5 tips for caring for stage wear on tour
Ah, the smell of bus fumes and new laminates in the morning.
Congratulations, you’ve made it to tour season. You’ve survived the land-of-no-catering (home), you’re already planning your day-off activities (hope it’s a good city!), and the last thing you want to think about is laundry.
I GET YOU, but let’s make those custom stage pieces last an entire tour, yea?
TIP 1: Vodka + Water
No, not for drinking. Vodka kills bacteria, which is what you’re actually smelling when that funk hits you as you walk by an open a wardrobe case. Jumping and dancing around onstage under hot lights is going to get your custom pieces dirty, even if you’re only wearing them for one song.
This is the go-to solution in between getting items washed or dry-cleaned before your next gig. Spray the worst wear spots heavily with a 1:4 solution of vodka & water and set it up over a box fan to air out.
TIP 2: Use the right kind of heat.
It doesn’t matter if it traveled in a road case or a suitcase, chances are, if its bus call was after midnight, it’s coming out wrinkled on the other end.
Irons are usually pretty harsh on custom clothing. Most of the time when we choose fabrics unique for the stage, we choose them because they light, photograph, and move well - which means, they aren’t your every day wash-and-wear fabrics. If you’re ever unsure of how to remove wrinkles, the safest bet is to always steam the inside of the garment. That way if anything does end up getting too hot, the outside of the clothing isn’t what you tested it on. Below is a quick cheat sheet for easy reference! If it isn’t listed here, steam it just to be sure.
You’ll noticed we nope’d out of using any kind of heat with velvet and latex. You can steam velvet, but because most steamers get too hot, and most of you aren’t versed with a steamer, I’m gonna lovingly hold you back from getting down with a steamer on some velvet. Reason: There is no going back. If you apply too much heat, that velvet will discolor or singe to a lower pile. There is no undoing this. If you absolutely have to get wrinkles out of latex, you’re going to want to use pressure + heat together. You wouldn’t apply direct heat - instead you’ll take a press cloth and an iron on its lowest setting, and work your wrinkles out this way.
Got questions about a fabric that’s being finicky over heat? Comment below or email your question.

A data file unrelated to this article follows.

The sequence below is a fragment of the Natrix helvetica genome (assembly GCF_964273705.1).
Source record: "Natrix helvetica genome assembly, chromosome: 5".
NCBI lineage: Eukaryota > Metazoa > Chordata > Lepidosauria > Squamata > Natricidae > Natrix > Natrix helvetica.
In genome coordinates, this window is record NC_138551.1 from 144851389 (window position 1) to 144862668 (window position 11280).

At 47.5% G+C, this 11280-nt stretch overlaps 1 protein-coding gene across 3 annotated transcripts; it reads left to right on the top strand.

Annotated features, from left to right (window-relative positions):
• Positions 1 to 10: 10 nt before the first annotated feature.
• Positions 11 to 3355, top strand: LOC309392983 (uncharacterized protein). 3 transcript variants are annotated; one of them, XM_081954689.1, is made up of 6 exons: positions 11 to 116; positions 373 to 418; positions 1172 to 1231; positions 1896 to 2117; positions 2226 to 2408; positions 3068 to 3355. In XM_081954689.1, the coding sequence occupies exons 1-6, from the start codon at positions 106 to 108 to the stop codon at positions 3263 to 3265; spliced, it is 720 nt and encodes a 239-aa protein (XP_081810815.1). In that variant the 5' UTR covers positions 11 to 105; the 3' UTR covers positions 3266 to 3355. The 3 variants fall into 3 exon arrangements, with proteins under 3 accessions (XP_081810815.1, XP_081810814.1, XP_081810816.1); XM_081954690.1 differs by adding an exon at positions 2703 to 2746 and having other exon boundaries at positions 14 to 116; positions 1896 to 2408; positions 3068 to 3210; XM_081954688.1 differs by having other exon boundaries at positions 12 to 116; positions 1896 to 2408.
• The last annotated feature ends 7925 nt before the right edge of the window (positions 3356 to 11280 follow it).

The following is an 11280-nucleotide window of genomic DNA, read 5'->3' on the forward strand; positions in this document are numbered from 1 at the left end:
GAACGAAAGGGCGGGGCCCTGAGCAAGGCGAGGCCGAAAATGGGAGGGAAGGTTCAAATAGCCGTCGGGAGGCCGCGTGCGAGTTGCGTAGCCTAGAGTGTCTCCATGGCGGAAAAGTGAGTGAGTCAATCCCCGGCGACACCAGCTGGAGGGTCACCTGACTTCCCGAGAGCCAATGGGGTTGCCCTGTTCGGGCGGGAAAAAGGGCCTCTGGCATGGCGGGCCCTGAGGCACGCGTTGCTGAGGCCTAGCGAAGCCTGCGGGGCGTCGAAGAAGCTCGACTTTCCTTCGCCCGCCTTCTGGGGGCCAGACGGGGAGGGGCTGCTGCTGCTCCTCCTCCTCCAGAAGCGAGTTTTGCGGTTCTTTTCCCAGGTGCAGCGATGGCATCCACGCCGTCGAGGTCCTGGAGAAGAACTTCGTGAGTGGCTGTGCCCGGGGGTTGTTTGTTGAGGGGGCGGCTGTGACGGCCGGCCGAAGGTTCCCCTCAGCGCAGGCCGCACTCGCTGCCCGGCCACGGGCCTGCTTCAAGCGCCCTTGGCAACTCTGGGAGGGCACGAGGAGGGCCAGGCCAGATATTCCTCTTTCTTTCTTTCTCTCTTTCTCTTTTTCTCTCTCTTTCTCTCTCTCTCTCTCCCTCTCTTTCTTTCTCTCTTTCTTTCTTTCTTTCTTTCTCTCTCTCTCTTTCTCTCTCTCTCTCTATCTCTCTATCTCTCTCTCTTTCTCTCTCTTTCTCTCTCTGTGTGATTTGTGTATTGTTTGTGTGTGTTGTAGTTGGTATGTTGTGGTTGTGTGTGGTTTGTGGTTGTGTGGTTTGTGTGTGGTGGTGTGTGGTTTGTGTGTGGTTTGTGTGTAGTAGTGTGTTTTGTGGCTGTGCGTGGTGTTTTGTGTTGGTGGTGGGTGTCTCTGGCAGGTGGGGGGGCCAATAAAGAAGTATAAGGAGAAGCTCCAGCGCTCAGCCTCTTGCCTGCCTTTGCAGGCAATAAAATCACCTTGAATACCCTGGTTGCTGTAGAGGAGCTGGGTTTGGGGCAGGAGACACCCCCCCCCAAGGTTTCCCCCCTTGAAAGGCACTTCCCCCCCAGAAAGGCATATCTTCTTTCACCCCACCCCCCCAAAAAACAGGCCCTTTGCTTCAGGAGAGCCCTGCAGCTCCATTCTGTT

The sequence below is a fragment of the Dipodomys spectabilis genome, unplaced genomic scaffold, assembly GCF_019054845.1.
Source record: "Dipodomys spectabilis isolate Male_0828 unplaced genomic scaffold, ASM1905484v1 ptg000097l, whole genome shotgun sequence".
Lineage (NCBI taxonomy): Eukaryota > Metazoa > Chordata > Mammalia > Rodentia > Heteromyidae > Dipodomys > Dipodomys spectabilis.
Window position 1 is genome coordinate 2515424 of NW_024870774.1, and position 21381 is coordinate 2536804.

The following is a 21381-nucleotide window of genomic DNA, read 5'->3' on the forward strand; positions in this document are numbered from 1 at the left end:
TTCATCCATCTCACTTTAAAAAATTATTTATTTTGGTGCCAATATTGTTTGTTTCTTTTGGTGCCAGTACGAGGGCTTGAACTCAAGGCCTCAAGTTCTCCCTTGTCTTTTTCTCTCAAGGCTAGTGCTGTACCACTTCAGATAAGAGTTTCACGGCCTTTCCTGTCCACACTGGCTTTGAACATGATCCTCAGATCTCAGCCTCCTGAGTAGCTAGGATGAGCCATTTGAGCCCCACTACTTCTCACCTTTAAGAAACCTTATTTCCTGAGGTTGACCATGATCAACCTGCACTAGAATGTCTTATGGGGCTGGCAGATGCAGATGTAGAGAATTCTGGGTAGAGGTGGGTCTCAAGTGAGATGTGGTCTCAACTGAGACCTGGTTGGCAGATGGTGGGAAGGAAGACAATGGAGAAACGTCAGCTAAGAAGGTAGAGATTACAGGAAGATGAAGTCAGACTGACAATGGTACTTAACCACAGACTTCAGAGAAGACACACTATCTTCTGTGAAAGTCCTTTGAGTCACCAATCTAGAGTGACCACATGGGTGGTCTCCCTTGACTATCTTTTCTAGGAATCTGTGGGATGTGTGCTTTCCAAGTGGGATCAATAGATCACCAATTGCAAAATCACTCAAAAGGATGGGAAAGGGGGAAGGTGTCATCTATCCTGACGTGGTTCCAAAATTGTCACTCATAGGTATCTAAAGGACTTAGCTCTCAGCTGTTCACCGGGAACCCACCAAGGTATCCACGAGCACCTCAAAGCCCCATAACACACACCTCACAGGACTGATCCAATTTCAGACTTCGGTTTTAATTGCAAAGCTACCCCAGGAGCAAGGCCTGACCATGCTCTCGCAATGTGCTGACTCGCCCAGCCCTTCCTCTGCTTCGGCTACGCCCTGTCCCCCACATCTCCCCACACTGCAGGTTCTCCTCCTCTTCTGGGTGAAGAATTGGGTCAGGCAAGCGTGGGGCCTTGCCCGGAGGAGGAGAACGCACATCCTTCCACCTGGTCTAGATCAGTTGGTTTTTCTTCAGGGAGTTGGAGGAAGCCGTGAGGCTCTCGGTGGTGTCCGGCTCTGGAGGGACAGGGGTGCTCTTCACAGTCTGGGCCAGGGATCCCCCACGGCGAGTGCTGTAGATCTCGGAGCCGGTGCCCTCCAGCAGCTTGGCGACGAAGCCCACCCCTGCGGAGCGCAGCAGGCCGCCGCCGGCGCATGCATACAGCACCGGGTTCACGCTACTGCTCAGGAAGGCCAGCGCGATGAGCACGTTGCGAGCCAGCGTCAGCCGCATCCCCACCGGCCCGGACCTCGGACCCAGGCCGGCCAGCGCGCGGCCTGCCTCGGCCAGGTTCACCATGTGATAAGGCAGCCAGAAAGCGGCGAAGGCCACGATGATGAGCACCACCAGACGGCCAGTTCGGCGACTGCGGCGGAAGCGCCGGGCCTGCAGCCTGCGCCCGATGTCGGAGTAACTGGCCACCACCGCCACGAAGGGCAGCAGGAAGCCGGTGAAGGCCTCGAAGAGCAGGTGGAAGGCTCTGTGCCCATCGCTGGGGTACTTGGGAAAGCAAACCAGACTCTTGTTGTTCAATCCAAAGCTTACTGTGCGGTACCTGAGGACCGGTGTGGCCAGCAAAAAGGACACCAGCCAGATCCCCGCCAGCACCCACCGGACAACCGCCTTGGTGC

Tip 3: Pin, don’t cut. Snip, don’t pull.
Over time, certain pieces are going to ‘wear out’ differently than others. If something’s starting to hang not-quite-right, the tendency is to cut away what’s annoying us. Whether it’s extra seam allowance, or worn-out elastic, do your best to pin it out of your way rather than cutting. This will handle the issue for now until you can get the garment to a seamstress (read: us) to get it restored or tailored for you.
If you see a hanging thread, snip it off at the surface rather than pulling it (and risk pulling apart your garment).
Tip 4: Befriend Woolite.
Oh you haven’t Woolite yet? I can guarantee you it’s about to be your BFF. Woolite makes these home dry cleaning kits that are uh-may-zing to have with you on the road.
You’re on the run and one of your custom pieces is perfectly ready for the stage.. EXCEPT the makeup stain around the neckline. Or maybe there’s one odd spot that appeared on it after the dry cleaner and you’re all ‘wtf what am I gonna do with this?’
You can spot clean just about ANYTHING with one of these kits. They’re nine bucks, you spray the solution onto the spot or stain, and press white paper towels or white linens on top of the sprayed stain. By blotting the spot again and again, you’ll pick it up onto the towel you’re using to clean it. Repeat until the stain/spot/marks are gone and rock on. Here’s a link to the kit via Amazon Prime.
Tip 5: Consider your climate.
The hotter stage, the more you’ll sweat - meaning, the more work you’re giving yourself to keep custom pieces clean. If you’re performing at outdoor music festivals all summer, full-body and stage pants will last a little longer just by adding an underarmor layer underneath. By creating a buffer between your skin and the garment liner, you’re preventing a good amount of bacteria from absorbing into those fibers, and allowing them to absorb into a layer that’s quickly washable. Little decisions like this really do add up, and can extend the life of a costume well beyond tour season.